When Lord Freud, the Government’s Welfare Minister, appeared to suggest that people with disabilities might not be “worth” the minimum wage, the news instantly became a headline, started trending on Twitter and sparked multiple debates on and offline.

 

The controversy has gathered around two opposing views. Some argued he was being thoughtless, discriminatory and severely diminishing the contribution disabled people can make to the workforce. Others believed that he was at least looking to tackle what is a critical issue – access to, and opportunities for – paid employment for disabled people.

 

For my part, I’m just pleased that disability has made headlines and prompted so much discussion because all too often it’s a topic that people – including businesses – are simply not having enough conversations about. This is an issue that affects all companies, who have both the internal (the employment of people with disabilities) and external (how customers can access the end product or service) aspects to consider.

 

Here’s what we know:

  • There are over 11m people with disabilities in the UK today – that’s about 1 in 6 of us. So don’t tell me this is a niche problem, to be tucked away in Human Resources.
  • Disabled people are significantly less likely to be in employment than non-disabled people: 46.3% of working-age disabled people are in employment, compared to 76.4% of working-age non-disabled people. That’s a gap of 2 million people.
  • People who live in families with disabled members are substantially more likely to live in poverty. Leaving an even bigger question mark over the suggestion of £2 an hour being an adequate level of pay.

 

But here’s the thing: having worked on disability issues for many years, I don’t think deliberate discrimination is the root cause of the problem. People may well be uninformed. But often they simply haven’t stopped to consider how a blind, or deaf, or less mobile person may be able to use their product or service. Many are also afraid of causing offence, of getting it wrong, of using the ‘wrong’ language – and this fear can stop people discussing disability in the first place. But if we don’t talk about it and if we don’t ask the question about how this might impact people with disabilities, then aren’t we already implicitly discriminating?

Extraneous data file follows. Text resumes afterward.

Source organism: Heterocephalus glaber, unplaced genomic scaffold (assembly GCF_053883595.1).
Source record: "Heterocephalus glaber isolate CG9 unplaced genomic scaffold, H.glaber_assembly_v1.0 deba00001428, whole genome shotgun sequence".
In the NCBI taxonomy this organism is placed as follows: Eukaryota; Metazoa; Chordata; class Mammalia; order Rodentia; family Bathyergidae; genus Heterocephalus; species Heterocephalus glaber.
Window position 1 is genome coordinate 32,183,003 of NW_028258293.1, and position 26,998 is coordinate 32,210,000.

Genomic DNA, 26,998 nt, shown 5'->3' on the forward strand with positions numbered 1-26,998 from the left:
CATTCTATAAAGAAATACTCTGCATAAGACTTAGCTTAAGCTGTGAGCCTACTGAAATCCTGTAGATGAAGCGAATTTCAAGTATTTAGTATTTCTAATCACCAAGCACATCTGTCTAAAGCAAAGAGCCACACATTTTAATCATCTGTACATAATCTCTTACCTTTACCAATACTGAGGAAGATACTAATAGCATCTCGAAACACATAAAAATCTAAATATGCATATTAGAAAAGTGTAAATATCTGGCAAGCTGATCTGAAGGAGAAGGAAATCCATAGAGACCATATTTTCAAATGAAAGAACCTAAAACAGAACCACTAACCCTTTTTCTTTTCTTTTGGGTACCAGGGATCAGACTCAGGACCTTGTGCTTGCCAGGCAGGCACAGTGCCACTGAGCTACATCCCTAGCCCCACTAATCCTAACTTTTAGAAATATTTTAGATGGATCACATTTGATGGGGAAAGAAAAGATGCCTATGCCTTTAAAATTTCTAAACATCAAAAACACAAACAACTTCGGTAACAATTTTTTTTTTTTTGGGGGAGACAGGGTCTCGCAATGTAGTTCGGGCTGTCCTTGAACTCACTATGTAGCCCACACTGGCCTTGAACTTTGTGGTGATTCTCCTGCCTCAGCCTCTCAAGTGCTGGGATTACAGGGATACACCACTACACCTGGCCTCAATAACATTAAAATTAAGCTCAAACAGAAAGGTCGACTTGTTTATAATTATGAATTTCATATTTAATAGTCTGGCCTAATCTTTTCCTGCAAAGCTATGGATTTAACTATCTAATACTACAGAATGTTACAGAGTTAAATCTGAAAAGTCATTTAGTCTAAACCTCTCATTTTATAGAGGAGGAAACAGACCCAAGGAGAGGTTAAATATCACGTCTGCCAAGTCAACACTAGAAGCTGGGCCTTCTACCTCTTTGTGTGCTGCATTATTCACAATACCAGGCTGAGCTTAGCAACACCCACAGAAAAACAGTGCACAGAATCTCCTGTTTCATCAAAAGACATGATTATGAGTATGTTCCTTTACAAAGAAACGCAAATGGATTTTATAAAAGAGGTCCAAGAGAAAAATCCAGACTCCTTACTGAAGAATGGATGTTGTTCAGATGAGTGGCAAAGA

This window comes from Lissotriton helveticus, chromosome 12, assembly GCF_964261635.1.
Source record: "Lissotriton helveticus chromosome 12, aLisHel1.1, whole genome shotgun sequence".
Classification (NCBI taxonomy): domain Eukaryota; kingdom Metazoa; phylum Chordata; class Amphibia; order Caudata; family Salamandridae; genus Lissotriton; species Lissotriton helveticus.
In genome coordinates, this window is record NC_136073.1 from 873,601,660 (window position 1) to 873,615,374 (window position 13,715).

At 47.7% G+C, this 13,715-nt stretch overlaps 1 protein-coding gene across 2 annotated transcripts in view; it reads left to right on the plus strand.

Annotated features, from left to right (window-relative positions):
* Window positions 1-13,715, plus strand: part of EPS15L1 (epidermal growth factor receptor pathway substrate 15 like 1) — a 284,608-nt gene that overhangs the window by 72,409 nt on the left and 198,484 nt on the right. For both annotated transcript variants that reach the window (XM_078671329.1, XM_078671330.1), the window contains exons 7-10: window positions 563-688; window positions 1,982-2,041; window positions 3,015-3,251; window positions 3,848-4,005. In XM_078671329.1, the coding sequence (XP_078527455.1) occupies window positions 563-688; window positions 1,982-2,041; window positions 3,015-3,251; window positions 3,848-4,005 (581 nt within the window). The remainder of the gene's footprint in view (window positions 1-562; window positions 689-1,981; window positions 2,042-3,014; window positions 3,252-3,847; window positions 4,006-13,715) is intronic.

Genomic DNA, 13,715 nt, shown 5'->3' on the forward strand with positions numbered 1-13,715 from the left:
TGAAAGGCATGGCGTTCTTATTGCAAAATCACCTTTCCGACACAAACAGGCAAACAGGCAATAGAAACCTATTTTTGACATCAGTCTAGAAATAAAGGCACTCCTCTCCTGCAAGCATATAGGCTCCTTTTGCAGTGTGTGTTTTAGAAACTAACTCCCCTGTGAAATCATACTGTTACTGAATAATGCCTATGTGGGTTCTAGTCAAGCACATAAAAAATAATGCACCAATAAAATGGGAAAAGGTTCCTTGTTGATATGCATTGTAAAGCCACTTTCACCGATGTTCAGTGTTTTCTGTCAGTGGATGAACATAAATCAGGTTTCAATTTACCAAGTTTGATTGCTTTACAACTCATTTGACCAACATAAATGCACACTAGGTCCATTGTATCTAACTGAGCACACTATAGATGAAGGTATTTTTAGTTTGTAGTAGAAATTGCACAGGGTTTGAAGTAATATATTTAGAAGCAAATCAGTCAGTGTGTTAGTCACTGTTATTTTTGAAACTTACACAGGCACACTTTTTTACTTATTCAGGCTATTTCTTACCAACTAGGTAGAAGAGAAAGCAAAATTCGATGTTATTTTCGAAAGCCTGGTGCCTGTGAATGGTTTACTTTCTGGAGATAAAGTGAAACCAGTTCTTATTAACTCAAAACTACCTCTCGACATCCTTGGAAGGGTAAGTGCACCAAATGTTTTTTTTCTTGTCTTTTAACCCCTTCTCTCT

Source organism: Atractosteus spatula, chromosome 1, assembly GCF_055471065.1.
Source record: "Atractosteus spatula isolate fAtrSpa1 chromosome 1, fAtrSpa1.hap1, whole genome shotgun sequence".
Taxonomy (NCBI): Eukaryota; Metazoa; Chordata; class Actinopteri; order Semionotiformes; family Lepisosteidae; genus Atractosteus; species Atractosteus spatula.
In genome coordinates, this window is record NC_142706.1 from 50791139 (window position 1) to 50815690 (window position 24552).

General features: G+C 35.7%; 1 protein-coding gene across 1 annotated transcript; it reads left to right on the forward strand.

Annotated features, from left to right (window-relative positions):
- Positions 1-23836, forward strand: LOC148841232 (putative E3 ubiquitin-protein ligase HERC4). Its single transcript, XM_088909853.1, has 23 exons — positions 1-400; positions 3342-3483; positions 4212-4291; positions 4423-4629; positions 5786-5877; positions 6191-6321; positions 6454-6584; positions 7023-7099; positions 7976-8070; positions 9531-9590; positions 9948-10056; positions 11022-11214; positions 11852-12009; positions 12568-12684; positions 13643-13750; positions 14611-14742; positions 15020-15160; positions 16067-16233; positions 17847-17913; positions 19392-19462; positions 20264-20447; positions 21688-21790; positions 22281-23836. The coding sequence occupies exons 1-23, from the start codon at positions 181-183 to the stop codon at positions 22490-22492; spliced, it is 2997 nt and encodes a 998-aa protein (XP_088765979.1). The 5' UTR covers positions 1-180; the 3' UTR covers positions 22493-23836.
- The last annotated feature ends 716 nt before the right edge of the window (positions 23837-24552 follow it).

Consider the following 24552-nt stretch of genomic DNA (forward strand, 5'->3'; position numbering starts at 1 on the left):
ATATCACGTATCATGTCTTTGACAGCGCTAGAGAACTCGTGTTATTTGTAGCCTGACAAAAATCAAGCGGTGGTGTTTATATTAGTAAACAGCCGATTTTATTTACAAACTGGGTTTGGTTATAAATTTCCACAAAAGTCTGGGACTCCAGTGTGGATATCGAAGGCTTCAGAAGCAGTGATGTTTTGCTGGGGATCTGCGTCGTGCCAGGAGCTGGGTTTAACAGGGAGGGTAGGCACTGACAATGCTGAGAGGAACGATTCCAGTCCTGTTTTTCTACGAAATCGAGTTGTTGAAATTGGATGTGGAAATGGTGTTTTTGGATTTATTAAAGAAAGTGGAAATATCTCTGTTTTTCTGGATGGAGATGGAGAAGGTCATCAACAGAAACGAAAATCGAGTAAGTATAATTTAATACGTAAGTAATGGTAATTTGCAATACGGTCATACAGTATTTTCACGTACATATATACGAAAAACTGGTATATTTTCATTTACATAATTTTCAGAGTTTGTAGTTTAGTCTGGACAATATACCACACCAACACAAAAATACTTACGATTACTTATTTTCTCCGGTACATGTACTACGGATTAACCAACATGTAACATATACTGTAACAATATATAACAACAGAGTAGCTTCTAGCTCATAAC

Sensitivity around language matters, of course. Lord Freud’s use of the word ‘worth’ proves that. But, generally, I believe people with disabilities would rather people talked to them, or talked about the issues, even if they didn’t use the agreed lexicon of the day. Avoidance, albeit safer, does nothing to advance our society towards a more inclusive one.

 

A blind consultant I once worked with visited several high-street stores as part of a mystery shopping exercise. He was dismayed when employees all started shrinking away into the background when he walked in with his guide dog. Then, when he did find someone to talk to, they addressed their questions to his wife. But these people weren’t being unfriendly, or unprofessional: they simply lacked the confidence to talk to him. Just think how much better his experience would have been if someone had just walked up to him and asked simply how they could help; if they’d had the confidence to start the conversation even if they had no idea how it was going to end.

 

So, today, tomorrow, or next week – ask the question; start a conversation; get people talking. As the impassioned Caroline Casey, a visually impaired social entrepreneur once put it: “To be human is to be different. We all want to belong.”

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